Dropping out of school: An unwelcomed trend in Haiti

26 October 2020

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Des élèves haïtiens dans une petite école de la commune de Cité Soleil, dans le département de Port-au-Prince

With a dropout rate of 7% in only the first year of primary school, Haiti continues to lose a significant number of students throughout the basic education cycle. About 40% of pupils drop out before the end of Grade 9. The causes are all the more complex not only because the Haitian education system is fragile in terms of governance, access to schooling, and quality of education, but also because the country has significant departmental disparities that need to be taken into account in planning. 

In Haiti, some education-related indicators are encouraging. Entry to the first class of primary school is now almost universal and access to education has improved overall in recent years. 

The dropout rate, on the other hand, remains worrying. Some 10% of Haitian students drop out before Grade 6 of basic education and 40% before the end of Grade 9 (the last grade), according to estimates from the 2019 national sector analysis. In a country with a history of long-term crises, the 2019–2020 school year is, unfortunately, not exempt from the dropout problem. Moreover, schools closed down twice: first in autumn 2019 when the country was paralysed by the socio-political situation, and then again, a few months later with the emergence of the COVID-19 pandemic.

"‘The school dropout situation in Haiti is a national problem, and the contributing factors are both endogenous – i.e. specific to the education system – and exogenous. They may be different and/or combine in a different way from one department to another, or even from one commune to another".

Hélène Bessières - Coordinator of the mission to support the capacity development of the Departmental Directorates of Education in Haiti

Dropping out of school: Departmental disparities in figures

The Haitian education system is based on a nine-year basic education cycle, broken down into three phases. 

  • The diagnosis of the Departmental Directorate of Education in the South showed that the dropout rates in the department were relatively low: 3% in Grade 1 of primary school, but rising to 8% in Grade 5 and 11% in Grade 6.
  • Conversely, in the Artibonite department, in the centre-west of Haiti, dropout rates remain at around 6% in Grade 1, jumping to 31% in Grade 5, then falling to 23% in Grade 6. 

Faced with such differences, it is essential to implement strategies specific to each department.


Multiple and intertwined causes 

The school dropout phenomenon is complex, in Haiti as elsewhere. The triggering factors may be related not only to macro-societal variables but also to the school and family environment of each pupil. 

Among the universal factors affecting dropout rates in the country, the cost of education stands out. In Haiti, often described as one of the poorest nations in the world, private schools account for 85% of schooling in the basic education cycle, and even more at secondary level. 

Erick Derius, a former school headmaster, is responsible for planning within the Departmental Directorate of Education (DDE) of the North Department. In 2019, as part of an IIEP-UNESCO technical support mission to Haiti, he took part in a diagnosis of the departmental education system. He is also undergoing training at IIEP-UNESCO to develop his skills as a planner. Listen to him explain the situation here:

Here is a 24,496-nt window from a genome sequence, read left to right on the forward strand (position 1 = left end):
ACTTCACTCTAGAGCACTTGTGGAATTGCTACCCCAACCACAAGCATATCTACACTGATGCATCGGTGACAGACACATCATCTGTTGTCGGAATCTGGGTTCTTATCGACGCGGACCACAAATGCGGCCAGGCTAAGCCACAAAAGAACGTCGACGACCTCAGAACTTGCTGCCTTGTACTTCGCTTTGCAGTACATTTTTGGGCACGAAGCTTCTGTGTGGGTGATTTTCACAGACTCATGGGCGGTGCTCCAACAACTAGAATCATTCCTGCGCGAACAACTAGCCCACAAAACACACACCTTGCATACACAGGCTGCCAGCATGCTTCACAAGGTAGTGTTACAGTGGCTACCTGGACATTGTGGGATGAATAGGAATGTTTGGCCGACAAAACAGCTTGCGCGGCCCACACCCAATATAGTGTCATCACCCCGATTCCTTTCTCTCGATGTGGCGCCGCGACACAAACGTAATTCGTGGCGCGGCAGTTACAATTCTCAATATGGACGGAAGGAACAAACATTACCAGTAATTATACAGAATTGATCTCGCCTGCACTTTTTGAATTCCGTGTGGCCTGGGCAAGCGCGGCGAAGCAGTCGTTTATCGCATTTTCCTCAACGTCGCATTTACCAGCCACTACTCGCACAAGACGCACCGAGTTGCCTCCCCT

Read the transcript

Erick Derius, Education Planner Departmental Directorate of Education (DDE) North

Haiti In Haiti, 85% of our education system is privately owned. This means that the majority of schools are fee-paying. Parents have to pay the registration fees, buy uniforms, books, etc. With poverty, students cannot find everything they need to go to school and follow their education. This generates a lot of repetition. Repetition is also a major cause of dropping out of school.

‘Dropout rates are very high in the private sector, but the phenomenon also exists in the public sector, with high teacher absenteeism. Some parents therefore prefer to put their children in private schools, with less qualified but more present teachers,’ says Erick Derius. As a consequence, parents risk seeing their children drop out of school sooner or later if they are no longer able to pay school fees.

Over-aged pupils: Cause and consequence of school dropout 

Of the children who drop out of school in Haiti, 80% are ‘over-aged’. Many arrive at primary school well after the age of 6 due to the lack of a school nearby, among other reasons. Sometimes much older than their classmates, ‘these pupils do not always have the same comprehension skills and can be stigmatized,’ explains Antoine Gélin Faverdieu, an inspector in the DDE for the South who contributed to the departmental diagnosis. The DDE in the North estimates that 64% of its pupils are over-aged, without any significant gender distinction. 

There are many other related causes of school dropout in Haiti: the country's extreme poverty, political instability, and security risks; teacher qualification levels; dilapidated school premises and missing canteens; and the language barrier in a country where Creole sometimes prevails over French in the home.

Faced with these major challenges, strengthening the DDEs' capacities in terms of strategic planning and management is an important step in the overall process of improving the Haitian education system.